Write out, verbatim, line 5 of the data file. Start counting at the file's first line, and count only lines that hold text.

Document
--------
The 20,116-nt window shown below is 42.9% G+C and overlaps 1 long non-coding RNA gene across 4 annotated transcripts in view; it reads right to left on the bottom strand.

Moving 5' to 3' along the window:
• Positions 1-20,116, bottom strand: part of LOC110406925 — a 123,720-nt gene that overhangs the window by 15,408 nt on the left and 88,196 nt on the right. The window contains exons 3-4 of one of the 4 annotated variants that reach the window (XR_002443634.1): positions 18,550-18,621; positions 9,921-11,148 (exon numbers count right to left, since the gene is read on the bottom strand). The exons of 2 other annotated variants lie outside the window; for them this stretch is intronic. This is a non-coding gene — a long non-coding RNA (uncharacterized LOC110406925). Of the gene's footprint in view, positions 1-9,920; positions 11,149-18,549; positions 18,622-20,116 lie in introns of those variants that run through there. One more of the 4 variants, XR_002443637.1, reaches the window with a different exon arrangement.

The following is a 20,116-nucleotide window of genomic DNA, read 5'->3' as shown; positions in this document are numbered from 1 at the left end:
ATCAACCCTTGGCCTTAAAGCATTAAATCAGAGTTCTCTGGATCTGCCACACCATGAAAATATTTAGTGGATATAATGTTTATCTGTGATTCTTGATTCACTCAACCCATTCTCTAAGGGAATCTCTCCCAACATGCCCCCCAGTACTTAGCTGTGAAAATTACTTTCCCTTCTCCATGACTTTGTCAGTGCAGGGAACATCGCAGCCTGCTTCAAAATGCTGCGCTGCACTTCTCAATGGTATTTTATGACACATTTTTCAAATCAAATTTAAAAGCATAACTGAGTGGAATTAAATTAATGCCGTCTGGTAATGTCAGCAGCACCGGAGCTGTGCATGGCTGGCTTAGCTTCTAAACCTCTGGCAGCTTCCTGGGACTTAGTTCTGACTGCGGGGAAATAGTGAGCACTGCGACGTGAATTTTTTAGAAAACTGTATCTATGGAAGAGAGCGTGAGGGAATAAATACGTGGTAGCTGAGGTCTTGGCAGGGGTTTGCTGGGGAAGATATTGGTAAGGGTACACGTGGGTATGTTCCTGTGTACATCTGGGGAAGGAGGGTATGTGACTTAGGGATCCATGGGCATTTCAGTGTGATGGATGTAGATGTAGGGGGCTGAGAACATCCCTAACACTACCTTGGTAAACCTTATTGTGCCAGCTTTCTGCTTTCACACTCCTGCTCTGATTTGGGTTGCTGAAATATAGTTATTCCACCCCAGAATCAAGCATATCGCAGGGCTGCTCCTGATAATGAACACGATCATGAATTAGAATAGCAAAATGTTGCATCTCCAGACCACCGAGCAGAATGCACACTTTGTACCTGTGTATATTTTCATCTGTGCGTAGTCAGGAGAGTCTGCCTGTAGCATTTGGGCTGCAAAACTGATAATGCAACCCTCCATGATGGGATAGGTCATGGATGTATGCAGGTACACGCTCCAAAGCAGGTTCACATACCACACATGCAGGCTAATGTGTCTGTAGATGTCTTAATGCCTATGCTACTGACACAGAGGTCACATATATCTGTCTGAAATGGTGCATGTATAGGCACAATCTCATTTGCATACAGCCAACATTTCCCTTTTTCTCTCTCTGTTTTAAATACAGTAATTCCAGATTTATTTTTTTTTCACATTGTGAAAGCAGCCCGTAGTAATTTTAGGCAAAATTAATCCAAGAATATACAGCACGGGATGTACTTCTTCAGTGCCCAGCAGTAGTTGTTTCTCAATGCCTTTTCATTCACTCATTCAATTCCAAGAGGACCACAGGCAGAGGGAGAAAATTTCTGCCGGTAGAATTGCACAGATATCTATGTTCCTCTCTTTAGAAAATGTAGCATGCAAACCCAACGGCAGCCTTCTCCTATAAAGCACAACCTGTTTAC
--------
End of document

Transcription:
ATCAACCCTTGGCCTTAAAGCATTAAATCAGAGTTCTCTGGATCTGCCACACCATGAAAATATTTAGTGGATATAATGTTTATCTGTGATTCTTGATTCACTCAACCCATTCTCTAAGGGAATCTCTCCCAACATGCCCCCCAGTACTTAGCTGTGAAAATTACTTTCCCTTCTCCATGACTTTGTCAGTGCAGGGAACATCGCAGCCTGCTTCAAAATGCTGCGCTGCACTTCTCAATGGTATTTTATGACACATTTTTCAAATCAAATTTAAAAGCATAACTGAGTGGAATTAAATTAATGCCGTCTGGTAATGTCAGCAGCACCGGAGCTGTGCATGGCTGGCTTAGCTTCTAAACCTCTGGCAGCTTCCTGGGACTTAGTTCTGACTGCGGGGAAATAGTGAGCACTGCGACGTGAATTTTTTAGAAAACTGTATCTATGGAAGAGAGCGTGAGGGAATAAATACGTGGTAGCTGAGGTCTTGGCAGGGGTTTGCTGGGGAAGATATTGGTAAGGGTACACGTGGGTATGTTCCTGTGTACATCTGGGGAAGGAGGGTATGTGACTTAGGGATCCATGGGCATTTCAGTGTGATGGATGTAGATGTAGGGGGCTGAGAACATCCCTAACACTACCTTGGTAAACCTTATTGTGCCAGCTTTCTGCTTTCACACTCCTGCTCTGATTTGGGTTGCTGAAATATAGTTATTCCACCCCAGAATCAAGCATATCGCAGGGCTGCTCCTGATAATGAACACGATCATGAATTAGAATAGCAAAATGTTGCATCTCCAGACCACCGAGCAGAATGCACACTTTGTACCTGTGTATATTTTCATCTGTGCGTAGTCAGGAGAGTCTGCCTGTAGCATTTGGGCTGCAAAACTGATAATGCAACCCTCCATGATGGGATAGGTCATGGATGTATGCAGGTACACGCTCCAAAGCAGGTTCACATACCACACATGCAGGCTAATGTGTCTGTAGATGTCTTAATGCCTATGCTACTGACACAGAGGTCACATATATCTGTCTGAAATGGTGCATGTATAGGCACAATCTCATTTGCATACAGCCAACATTTCCCTTTTTCTCTCTCTGTTTTAAATACAGTAATTCCAGATTTATTTTTTTTTCACATTGTGAAAGCAGCCCGTAGTAATTTTAGGCAAAATTAATCCAAGAATATACAGCACGGGATGTACTTCTTCAGTGCCCAGCAGTAGTTGTTTCTCAATGCCTTTTCATTCACTCATTCAATTCCAAGAGGACCACAGGCAGAGGGAGAAAATTTCTGCCGGTAGAATTGCACAGATATCTATGTTCCTCTCTTTAGAAAATGTAGCATGCAAACCCAACGGCAGCCTTCTCCTATAAAGCACAACCTGTTTAC